Dutch banks are banding together on a digital identification service which will let online customers use their login details to access other commercial and government sites.
The banks, through the Dutch Payments Association, are working on a pilot which will go live next year and let participating customers use their online banking identity to access services from the Dutch tax authority and an insurance company. No banking details such as account balance or payment details are exchanged, stresses the Association.
Participants will have to give their express consent to their bank to hand over personal information and each partner organisation may get different information. "So the bank can ask for approval on behalf of one company for the transmission of the name and address of the client and on behalf of another company for a simple age check," says a statement.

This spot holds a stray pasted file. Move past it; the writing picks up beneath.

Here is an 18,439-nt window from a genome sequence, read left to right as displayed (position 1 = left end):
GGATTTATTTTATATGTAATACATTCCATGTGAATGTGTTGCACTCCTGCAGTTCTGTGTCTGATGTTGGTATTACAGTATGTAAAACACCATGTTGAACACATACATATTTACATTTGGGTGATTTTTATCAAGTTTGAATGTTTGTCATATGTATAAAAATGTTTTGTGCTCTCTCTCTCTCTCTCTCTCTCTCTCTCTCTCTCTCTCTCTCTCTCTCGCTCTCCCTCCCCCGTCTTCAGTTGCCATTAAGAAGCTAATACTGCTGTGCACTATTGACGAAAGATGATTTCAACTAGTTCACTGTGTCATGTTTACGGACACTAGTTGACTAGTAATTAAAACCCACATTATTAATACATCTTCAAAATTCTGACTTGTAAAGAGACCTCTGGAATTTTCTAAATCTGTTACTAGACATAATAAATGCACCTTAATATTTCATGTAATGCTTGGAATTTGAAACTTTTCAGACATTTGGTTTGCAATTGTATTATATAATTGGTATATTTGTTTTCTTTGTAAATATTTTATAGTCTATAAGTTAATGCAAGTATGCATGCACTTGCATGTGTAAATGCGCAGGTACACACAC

The Dutch Payment Association says that ultimately the service will mean consumers will only need to use one identification method, which is both easier to remember and more secure than the current raft of usernames and passwords required by different online providers.
Meanwhile, for merchants, the system means that users do not need to sign up when they first visit a site, boosting conversion rates. In addition, the cost of customer due diligence and credit risk assessment is slashed because of the high level of confidence in using online identities verified by banks.
The banks benefit from being more useful to their customers and the chance to expand their existing identification and authentication services.